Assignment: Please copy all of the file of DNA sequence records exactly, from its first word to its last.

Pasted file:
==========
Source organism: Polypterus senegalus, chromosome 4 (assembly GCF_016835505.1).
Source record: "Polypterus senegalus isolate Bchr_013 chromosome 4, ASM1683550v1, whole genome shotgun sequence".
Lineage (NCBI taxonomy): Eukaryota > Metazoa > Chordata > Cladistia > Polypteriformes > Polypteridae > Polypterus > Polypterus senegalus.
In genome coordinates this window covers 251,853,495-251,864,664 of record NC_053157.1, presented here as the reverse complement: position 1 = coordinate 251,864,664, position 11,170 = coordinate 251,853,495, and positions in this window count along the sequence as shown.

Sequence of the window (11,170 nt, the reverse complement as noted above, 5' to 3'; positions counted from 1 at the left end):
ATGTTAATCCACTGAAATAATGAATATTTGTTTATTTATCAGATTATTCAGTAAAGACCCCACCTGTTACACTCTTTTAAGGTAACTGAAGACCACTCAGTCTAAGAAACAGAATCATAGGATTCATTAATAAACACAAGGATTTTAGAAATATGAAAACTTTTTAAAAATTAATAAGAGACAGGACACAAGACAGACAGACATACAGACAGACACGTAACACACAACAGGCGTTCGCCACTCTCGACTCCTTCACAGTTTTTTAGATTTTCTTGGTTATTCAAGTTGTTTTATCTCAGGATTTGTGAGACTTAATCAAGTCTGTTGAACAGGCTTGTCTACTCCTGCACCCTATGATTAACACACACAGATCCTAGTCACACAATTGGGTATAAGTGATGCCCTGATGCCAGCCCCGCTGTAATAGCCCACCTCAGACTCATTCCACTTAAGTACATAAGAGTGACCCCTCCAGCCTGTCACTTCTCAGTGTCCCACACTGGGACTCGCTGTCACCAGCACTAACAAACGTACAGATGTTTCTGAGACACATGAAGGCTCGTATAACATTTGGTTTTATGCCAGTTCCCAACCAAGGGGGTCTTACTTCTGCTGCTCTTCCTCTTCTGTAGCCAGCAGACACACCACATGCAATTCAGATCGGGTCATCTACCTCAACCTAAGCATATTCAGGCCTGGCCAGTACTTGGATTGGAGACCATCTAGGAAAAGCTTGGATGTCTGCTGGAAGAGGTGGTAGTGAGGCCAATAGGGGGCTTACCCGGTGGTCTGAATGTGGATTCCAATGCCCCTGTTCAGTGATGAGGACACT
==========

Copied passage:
Source organism: Polypterus senegalus, chromosome 4 (assembly GCF_016835505.1).
Source record: "Polypterus senegalus isolate Bchr_013 chromosome 4, ASM1683550v1, whole genome shotgun sequence".
Lineage (NCBI taxonomy): Eukaryota > Metazoa > Chordata > Cladistia > Polypteriformes > Polypteridae > Polypterus > Polypterus senegalus.
In genome coordinates this window covers 251,853,495-251,864,664 of record NC_053157.1, presented here as the reverse complement: position 1 = coordinate 251,864,664, position 11,170 = coordinate 251,853,495, and positions in this window count along the sequence as shown.

Sequence of the window (11,170 nt, the reverse complement as noted above, 5' to 3'; positions counted from 1 at the left end):
ATGTTAATCCACTGAAATAATGAATATTTGTTTATTTATCAGATTATTCAGTAAAGACCCCACCTGTTACACTCTTTTAAGGTAACTGAAGACCACTCAGTCTAAGAAACAGAATCATAGGATTCATTAATAAACACAAGGATTTTAGAAATATGAAAACTTTTTAAAAATTAATAAGAGACAGGACACAAGACAGACAGACATACAGACAGACACGTAACACACAACAGGCGTTCGCCACTCTCGACTCCTTCACAGTTTTTTAGATTTTCTTGGTTATTCAAGTTGTTTTATCTCAGGATTTGTGAGACTTAATCAAGTCTGTTGAACAGGCTTGTCTACTCCTGCACCCTATGATTAACACACACAGATCCTAGTCACACAATTGGGTATAAGTGATGCCCTGATGCCAGCCCCGCTGTAATAGCCCACCTCAGACTCATTCCACTTAAGTACATAAGAGTGACCCCTCCAGCCTGTCACTTCTCAGTGTCCCACACTGGGACTCGCTGTCACCAGCACTAACAAACGTACAGATGTTTCTGAGACACATGAAGGCTCGTATAACATTTGGTTTTATGCCAGTTCCCAACCAAGGGGGTCTTACTTCTGCTGCTCTTCCTCTTCTGTAGCCAGCAGACACACCACATGCAATTCAGATCGGGTCATCTACCTCAACCTAAGCATATTCAGGCCTGGCCAGTACTTGGATTGGAGACCATCTAGGAAAAGCTTGGATGTCTGCTGGAAGAGGTGGTAGTGAGGCCAATAGGGGGCTTACCCGGTGGTCTGAATGTGGATTCCAATGCCCCTGTTCAGTGATGAGGACACT